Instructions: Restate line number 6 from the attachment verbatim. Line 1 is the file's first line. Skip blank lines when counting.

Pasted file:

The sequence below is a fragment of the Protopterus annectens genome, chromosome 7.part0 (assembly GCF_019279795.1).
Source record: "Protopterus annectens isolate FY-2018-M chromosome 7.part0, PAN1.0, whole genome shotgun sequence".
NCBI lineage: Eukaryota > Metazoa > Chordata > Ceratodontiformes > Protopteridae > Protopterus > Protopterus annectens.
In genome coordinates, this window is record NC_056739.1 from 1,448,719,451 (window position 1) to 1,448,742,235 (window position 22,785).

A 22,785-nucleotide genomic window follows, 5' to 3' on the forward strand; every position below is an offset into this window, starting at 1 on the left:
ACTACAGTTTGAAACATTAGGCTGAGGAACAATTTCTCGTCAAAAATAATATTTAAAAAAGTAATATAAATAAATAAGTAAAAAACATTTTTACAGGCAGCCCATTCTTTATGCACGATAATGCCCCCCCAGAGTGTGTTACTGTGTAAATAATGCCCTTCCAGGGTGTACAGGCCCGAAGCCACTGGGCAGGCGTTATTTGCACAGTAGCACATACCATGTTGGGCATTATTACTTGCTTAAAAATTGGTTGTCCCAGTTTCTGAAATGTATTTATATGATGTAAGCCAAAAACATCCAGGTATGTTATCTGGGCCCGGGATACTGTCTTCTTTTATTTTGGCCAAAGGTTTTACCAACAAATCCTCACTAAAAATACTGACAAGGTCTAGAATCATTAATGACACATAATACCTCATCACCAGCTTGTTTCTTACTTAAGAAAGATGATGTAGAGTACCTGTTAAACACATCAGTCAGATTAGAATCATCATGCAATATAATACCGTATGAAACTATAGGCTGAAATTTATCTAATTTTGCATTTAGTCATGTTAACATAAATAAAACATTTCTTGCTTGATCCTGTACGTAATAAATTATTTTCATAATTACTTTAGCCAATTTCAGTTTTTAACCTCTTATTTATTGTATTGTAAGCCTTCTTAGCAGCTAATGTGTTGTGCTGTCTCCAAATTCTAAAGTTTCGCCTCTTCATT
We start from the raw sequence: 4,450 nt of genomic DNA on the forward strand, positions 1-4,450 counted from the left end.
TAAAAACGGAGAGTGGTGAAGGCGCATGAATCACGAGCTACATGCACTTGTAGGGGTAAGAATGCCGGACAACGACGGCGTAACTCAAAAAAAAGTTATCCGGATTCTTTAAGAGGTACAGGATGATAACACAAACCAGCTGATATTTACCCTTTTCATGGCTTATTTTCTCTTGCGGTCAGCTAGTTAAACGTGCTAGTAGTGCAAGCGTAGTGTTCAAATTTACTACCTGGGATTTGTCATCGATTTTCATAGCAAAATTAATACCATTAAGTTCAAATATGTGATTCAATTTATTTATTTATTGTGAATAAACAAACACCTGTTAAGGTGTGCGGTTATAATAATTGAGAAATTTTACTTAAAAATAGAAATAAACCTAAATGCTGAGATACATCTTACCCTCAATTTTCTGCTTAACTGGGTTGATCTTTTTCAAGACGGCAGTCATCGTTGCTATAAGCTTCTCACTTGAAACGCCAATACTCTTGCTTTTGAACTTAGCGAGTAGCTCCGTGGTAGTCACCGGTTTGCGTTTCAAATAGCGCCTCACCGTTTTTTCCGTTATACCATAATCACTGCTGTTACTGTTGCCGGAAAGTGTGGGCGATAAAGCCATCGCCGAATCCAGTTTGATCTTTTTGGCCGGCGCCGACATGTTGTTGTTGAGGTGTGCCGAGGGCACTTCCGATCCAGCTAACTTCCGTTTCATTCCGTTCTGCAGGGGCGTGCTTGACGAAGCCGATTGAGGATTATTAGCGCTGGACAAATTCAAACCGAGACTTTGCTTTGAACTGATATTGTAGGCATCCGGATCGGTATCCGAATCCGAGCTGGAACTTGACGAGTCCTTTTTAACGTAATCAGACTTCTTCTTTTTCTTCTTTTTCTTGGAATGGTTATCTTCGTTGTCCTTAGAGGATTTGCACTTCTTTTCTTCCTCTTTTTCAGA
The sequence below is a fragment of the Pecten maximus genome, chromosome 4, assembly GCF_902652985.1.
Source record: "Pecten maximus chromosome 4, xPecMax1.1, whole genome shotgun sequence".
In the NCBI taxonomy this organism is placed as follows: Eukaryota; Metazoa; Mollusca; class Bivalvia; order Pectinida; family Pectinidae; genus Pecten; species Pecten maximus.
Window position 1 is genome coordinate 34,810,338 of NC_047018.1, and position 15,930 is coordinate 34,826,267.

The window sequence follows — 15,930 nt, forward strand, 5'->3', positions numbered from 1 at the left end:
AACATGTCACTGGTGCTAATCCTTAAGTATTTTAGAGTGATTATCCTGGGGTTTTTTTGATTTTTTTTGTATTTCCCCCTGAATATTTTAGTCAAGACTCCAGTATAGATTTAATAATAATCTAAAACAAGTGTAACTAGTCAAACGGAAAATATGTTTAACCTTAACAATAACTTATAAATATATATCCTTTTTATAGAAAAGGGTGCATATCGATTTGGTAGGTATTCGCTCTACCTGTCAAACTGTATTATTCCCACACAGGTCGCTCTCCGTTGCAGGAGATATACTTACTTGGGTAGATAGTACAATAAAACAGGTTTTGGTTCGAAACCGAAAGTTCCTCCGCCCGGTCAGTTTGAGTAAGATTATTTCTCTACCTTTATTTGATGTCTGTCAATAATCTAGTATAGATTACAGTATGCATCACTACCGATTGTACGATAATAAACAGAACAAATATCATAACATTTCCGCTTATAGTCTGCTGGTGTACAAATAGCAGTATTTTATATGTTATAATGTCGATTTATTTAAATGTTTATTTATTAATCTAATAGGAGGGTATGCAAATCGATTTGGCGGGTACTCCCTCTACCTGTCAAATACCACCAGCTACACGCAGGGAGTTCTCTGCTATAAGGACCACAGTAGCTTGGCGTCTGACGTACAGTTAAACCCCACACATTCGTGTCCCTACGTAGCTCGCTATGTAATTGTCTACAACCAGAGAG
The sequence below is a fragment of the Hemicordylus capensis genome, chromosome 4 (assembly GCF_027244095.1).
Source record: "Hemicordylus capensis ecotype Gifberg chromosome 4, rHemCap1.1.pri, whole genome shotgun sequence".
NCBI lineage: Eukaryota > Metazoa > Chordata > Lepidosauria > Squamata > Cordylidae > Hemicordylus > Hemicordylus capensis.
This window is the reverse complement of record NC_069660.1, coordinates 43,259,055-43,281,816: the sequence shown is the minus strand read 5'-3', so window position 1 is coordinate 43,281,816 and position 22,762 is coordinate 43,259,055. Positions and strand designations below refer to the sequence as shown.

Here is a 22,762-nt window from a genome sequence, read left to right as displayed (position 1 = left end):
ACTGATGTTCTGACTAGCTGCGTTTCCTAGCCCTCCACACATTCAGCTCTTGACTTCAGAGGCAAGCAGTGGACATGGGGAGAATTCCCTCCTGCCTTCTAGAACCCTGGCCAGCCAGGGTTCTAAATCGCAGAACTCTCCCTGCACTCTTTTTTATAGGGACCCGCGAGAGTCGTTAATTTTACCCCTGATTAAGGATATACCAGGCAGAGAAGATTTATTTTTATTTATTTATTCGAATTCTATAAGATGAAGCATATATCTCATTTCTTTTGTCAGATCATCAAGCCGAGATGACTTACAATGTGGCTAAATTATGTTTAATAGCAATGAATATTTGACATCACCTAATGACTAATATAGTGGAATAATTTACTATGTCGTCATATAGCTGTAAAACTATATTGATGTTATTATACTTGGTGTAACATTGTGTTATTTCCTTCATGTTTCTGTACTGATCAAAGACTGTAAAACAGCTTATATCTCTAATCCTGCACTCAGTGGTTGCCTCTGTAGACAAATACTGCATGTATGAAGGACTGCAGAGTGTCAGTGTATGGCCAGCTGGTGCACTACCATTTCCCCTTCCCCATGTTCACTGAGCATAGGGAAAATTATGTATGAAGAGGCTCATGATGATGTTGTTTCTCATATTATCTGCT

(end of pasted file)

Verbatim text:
ACTACAGTTTGAAACATTAGGCTGAGGAACAATTTCTCGTCAAAAATAATATTTAAAAAAGTAATATAAATAAATAAGTAAAAAACATTTTTACAGGCAGCCCATTCTTTATGCACGATAATGCCCCCCCAGAGTGTGTTACTGTGTAAATAATGCCCTTCCAGGGTGTACAGGCCCGAAGCCACTGGGCAGGCGTTATTTGCACAGTAGCACATACCATGTTGGGCATTATTACTTGCTTAAAAATTGGTTGTCCCAGTTTCTGAAATGTATTTATATGATGTAAGCCAAAAACATCCAGGTATGTTATCTGGGCCCGGGATACTGTCTTCTTTTATTTTGGCCAAAGGTTTTACCAACAAATCCTCACTAAAAATACTGACAAGGTCTAGAATCATTAATGACACATAATACCTCATCACCAGCTTGTTTCTTACTTAAGAAAGATGATGTAGAGTACCTGTTAAACACATCAGTCAGATTAGAATCATCATGCAATATAATACCGTATGAAACTATAGGCTGAAATTTATCTAATTTTGCATTTAGTCATGTTAACATAAATAAAACATTTCTTGCTTGATCCTGTACGTAATAAATTATTTTCATAATTACTTTAGCCAATTTCAGTTTTTAACCTCTTATTTATTGTATTGTAAGCCTTCTTAGCAGCTAATGTGTTGTGCTGTCTCCAAATTCTAAAGTTTCGCCTCTTCATT